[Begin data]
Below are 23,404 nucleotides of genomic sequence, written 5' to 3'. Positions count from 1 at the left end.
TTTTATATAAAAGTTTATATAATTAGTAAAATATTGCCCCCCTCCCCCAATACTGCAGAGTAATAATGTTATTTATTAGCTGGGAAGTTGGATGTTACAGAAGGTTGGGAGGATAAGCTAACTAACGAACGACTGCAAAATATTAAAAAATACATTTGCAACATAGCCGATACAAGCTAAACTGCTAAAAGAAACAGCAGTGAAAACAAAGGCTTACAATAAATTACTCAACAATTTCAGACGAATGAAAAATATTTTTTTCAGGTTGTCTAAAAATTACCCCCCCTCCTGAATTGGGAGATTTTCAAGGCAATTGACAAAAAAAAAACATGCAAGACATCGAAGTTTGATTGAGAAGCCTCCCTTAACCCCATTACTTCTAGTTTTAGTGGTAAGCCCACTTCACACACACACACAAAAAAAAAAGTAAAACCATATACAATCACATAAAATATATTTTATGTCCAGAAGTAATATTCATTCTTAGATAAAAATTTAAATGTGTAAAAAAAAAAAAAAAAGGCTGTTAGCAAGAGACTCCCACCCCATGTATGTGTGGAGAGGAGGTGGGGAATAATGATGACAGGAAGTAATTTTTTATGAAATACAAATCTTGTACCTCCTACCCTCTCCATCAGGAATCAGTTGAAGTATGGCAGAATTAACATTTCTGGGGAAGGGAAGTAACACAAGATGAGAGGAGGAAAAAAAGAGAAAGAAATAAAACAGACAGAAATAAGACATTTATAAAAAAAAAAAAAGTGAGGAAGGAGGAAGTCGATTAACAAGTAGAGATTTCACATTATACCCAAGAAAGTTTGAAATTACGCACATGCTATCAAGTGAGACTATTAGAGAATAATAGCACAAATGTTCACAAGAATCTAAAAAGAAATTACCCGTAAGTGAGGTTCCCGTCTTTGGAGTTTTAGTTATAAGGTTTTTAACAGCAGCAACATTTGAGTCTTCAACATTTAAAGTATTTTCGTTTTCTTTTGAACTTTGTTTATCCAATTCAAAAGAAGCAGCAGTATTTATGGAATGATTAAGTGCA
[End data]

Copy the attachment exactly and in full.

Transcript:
Below are 23,404 nucleotides of genomic sequence, written 5' to 3'. Positions count from 1 at the left end.
TTTTATATAAAAGTTTATATAATTAGTAAAATATTGCCCCCCTCCCCCAATACTGCAGAGTAATAATGTTATTTATTAGCTGGGAAGTTGGATGTTACAGAAGGTTGGGAGGATAAGCTAACTAACGAACGACTGCAAAATATTAAAAAATACATTTGCAACATAGCCGATACAAGCTAAACTGCTAAAAGAAACAGCAGTGAAAACAAAGGCTTACAATAAATTACTCAACAATTTCAGACGAATGAAAAATATTTTTTTCAGGTTGTCTAAAAATTACCCCCCCTCCTGAATTGGGAGATTTTCAAGGCAATTGACAAAAAAAAAACATGCAAGACATCGAAGTTTGATTGAGAAGCCTCCCTTAACCCCATTACTTCTAGTTTTAGTGGTAAGCCCACTTCACACACACACACAAAAAAAAAAGTAAAACCATATACAATCACATAAAATATATTTTATGTCCAGAAGTAATATTCATTCTTAGATAAAAATTTAAATGTGTAAAAAAAAAAAAAAAAGGCTGTTAGCAAGAGACTCCCACCCCATGTATGTGTGGAGAGGAGGTGGGGAATAATGATGACAGGAAGTAATTTTTTATGAAATACAAATCTTGTACCTCCTACCCTCTCCATCAGGAATCAGTTGAAGTATGGCAGAATTAACATTTCTGGGGAAGGGAAGTAACACAAGATGAGAGGAGGAAAAAAAGAGAAAGAAATAAAACAGACAGAAATAAGACATTTATAAAAAAAAAAAAAGTGAGGAAGGAGGAAGTCGATTAACAAGTAGAGATTTCACATTATACCCAAGAAAGTTTGAAATTACGCACATGCTATCAAGTGAGACTATTAGAGAATAATAGCACAAATGTTCACAAGAATCTAAAAAGAAATTACCCGTAAGTGAGGTTCCCGTCTTTGGAGTTTTAGTTATAAGGTTTTTAACAGCAGCAACATTTGAGTCTTCAACATTTAAAGTATTTTCGTTTTCTTTTGAACTTTGTTTATCCAATTCAAAAGAAGCAGCAGTATTTATGGAATGATTAAGTGCA